I don’t know how to blog, but I’m doing it anyway.



I keep getting stuck at various points on the spectrum of inspiration and execution. This blogging endeavor makes so many more demands on my knowledge, time, and creativity than I ever could have imagined. My familiarity with current technology is shamefully basic. I am not savvy in the least when it comes to social media or photography. I have a full-time job that saps a lot of my mental and physical energy. I haven’t decided exactly what I want the focus of this blog to be, and I don’t really know how to attract an audience. I am struggling to adjust to producing creative work and budgeting my time again after years of being out of school. I am officially overwhelmed.

There was a time when I fancied myself a tech-savvy kid. I was the one to teach my mother to right-click and copy-paste and ctrl+alt+delete, and now she owns and operates an online business and I’m over here trying to remember the bits and pieces of HTML I used to customize my MySpace page 10 years ago. I’ve got a liberal arts degree, and I don’t really know what the difference is between a widget and a plugin. Or how to use Twitter. Do I have to use Twitter? I feel like my adolescent brain retained the basics of HTML script and web design with ease, but now all that useful knowledge has been replaced by literary theory and research technique. And that expensive knowledge has been replaced by NBC sitcom quotes.

I spent 3 hours on a rare Saturday morning off trying to adjust the permalinks for my posts, which is when it really sank in that I have absolutely zero knowledge of how to troubleshoot issues that arise with the technical aspects of this space. I was all up in the guts of Bowls and Jars, and it was gross. I don’t like it in there, but I’m going to have to get comfy with performing minor blog surgery in order to make any progress here.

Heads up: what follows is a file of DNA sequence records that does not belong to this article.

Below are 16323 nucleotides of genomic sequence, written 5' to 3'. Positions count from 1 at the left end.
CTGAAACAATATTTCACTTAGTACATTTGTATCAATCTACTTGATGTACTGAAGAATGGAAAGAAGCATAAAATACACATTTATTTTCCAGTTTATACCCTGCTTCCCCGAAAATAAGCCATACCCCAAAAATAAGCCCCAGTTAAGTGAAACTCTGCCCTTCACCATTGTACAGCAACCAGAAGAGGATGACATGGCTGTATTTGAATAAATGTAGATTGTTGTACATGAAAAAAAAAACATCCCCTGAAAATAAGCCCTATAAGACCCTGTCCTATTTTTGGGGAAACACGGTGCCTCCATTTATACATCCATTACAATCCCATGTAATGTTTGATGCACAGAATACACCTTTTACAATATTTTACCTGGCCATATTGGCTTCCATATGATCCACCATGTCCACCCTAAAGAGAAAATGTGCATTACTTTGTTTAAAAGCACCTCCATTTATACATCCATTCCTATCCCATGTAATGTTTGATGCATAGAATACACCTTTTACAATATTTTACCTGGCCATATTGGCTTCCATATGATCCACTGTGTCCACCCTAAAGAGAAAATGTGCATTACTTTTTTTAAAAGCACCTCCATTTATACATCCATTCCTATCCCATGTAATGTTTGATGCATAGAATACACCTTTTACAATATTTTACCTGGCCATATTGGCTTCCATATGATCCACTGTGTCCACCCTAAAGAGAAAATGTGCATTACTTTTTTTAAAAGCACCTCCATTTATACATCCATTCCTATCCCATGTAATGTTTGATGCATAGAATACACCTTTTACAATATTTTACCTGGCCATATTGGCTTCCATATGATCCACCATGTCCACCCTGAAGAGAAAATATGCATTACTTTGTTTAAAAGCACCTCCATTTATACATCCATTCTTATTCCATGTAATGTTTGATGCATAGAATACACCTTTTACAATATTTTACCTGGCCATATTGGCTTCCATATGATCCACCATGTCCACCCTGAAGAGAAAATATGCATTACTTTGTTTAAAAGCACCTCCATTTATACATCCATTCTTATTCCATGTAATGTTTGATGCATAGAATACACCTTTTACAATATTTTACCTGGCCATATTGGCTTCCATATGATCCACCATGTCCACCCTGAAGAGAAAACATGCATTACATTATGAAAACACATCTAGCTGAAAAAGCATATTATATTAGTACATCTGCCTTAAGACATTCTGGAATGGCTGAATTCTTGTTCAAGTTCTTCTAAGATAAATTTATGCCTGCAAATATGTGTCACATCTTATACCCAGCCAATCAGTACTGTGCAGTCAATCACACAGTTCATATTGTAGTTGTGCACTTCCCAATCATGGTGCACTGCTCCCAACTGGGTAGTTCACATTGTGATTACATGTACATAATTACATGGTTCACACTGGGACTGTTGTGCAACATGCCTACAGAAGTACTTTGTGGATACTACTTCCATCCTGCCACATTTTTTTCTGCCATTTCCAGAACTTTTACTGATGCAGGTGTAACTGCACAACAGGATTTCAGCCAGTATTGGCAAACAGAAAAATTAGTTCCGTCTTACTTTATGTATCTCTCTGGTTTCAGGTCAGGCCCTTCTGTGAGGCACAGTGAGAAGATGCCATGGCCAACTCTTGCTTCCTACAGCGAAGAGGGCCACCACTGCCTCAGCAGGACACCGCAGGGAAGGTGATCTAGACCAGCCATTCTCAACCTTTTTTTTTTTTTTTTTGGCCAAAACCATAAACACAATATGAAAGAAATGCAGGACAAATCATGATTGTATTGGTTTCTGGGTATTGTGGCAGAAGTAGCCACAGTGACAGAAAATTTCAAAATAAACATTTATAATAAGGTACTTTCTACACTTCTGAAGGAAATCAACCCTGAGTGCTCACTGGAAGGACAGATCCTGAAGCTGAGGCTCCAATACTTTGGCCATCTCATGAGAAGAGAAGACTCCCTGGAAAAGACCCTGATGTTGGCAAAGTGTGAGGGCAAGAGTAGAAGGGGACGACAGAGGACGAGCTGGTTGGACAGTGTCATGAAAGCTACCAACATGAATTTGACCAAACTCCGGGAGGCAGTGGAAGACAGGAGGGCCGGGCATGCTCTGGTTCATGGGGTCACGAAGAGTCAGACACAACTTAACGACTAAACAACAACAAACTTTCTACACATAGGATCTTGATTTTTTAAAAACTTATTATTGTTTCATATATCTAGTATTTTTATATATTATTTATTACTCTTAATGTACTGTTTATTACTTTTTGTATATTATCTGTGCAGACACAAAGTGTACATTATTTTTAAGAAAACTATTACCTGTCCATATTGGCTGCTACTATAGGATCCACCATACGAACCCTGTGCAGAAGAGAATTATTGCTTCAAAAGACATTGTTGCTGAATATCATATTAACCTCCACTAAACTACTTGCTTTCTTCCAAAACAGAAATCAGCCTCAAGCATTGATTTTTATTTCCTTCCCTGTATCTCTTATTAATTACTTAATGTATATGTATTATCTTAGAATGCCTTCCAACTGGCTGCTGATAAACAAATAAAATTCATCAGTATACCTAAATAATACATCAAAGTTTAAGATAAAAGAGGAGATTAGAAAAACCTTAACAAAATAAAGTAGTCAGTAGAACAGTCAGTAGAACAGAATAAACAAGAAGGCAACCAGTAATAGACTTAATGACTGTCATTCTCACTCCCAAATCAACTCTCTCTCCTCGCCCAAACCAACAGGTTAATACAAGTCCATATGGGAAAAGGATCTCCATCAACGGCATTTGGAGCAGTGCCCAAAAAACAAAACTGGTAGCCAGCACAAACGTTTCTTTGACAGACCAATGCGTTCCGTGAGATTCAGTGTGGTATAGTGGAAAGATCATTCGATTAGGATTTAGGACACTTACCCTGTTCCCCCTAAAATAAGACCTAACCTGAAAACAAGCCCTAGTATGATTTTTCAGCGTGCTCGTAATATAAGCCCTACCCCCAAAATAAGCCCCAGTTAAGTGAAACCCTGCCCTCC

There is a lot to juggle, and I don’t know at what point it may become worth it, especially when I see the success that some of my favorite bloggers are having with thriving nutrition businesses and cookbooks, but I’m trying not to compare my beginning to someone else’s middle. This is my blog, and it can be whatever I want to make it, if I put the time in. But if I want an audience, they’ve got to have something to read. So for now, I’m going to focus on getting good recipes up on the blog.  I’m going to do what I actually enjoy, which is making food and sharing it with others. The rest of it can be the backdrop for my posts; if I record my struggles here, I will have a record of my creative and technical growth as I hone my knowledge and my perspective and carve out a little space for myself here on the internet, where everyone and their 11 year old daughter has a food blog. (Seriously, my co-worker’s 11 year old daughter has a food blog. Maybe she has some tips for me.)

Anyway, for the sake of accountability, I’ll tell you I’m going to share a recipe later this week for my current favorite dinner, a lentil “sloppy Joe” bowl of sorts. Thanks for reading.

xo Jillian

One Comment

  1. mary blackmer walmer

    Patience Grasshopper. To be fair, my online business operates within the confines of very large websites with their own software and tons of info on how to navigate it, it has been 8 years of trial and error and I still find things every day that I do not understand. Next time I see you I will show you how I edit my photos on my phone, there is also a site called PicMonkey that is super fun for photos, you can add words and borders and different effects. Don’t be discouraged, you are doing great. Have fun with it.

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